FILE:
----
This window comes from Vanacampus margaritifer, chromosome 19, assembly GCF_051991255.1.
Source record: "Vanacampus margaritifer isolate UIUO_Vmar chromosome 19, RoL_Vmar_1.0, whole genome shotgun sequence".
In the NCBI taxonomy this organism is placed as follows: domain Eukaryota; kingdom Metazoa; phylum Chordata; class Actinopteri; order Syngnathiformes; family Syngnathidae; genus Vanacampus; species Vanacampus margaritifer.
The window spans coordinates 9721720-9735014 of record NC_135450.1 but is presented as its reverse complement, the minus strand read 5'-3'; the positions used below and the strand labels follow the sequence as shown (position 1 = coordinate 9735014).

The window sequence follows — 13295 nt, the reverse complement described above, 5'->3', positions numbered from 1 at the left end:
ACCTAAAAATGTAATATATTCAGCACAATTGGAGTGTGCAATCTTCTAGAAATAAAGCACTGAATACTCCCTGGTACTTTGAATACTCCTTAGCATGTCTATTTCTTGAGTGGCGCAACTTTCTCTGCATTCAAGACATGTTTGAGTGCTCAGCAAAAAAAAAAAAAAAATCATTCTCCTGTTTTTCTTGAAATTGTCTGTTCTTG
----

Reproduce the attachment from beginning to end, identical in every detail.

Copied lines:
This window comes from Vanacampus margaritifer, chromosome 19, assembly GCF_051991255.1.
Source record: "Vanacampus margaritifer isolate UIUO_Vmar chromosome 19, RoL_Vmar_1.0, whole genome shotgun sequence".
In the NCBI taxonomy this organism is placed as follows: domain Eukaryota; kingdom Metazoa; phylum Chordata; class Actinopteri; order Syngnathiformes; family Syngnathidae; genus Vanacampus; species Vanacampus margaritifer.
The window spans coordinates 9721720-9735014 of record NC_135450.1 but is presented as its reverse complement, the minus strand read 5'-3'; the positions used below and the strand labels follow the sequence as shown (position 1 = coordinate 9735014).

The window sequence follows — 13295 nt, the reverse complement described above, 5'->3', positions numbered from 1 at the left end:
ACCTAAAAATGTAATATATTCAGCACAATTGGAGTGTGCAATCTTCTAGAAATAAAGCACTGAATACTCCCTGGTACTTTGAATACTCCTTAGCATGTCTATTTCTTGAGTGGCGCAACTTTCTCTGCATTCAAGACATGTTTGAGTGCTCAGCAAAAAAAAAAAAAAAATCATTCTCCTGTTTTTCTTGAAATTGTCTGTTCTTG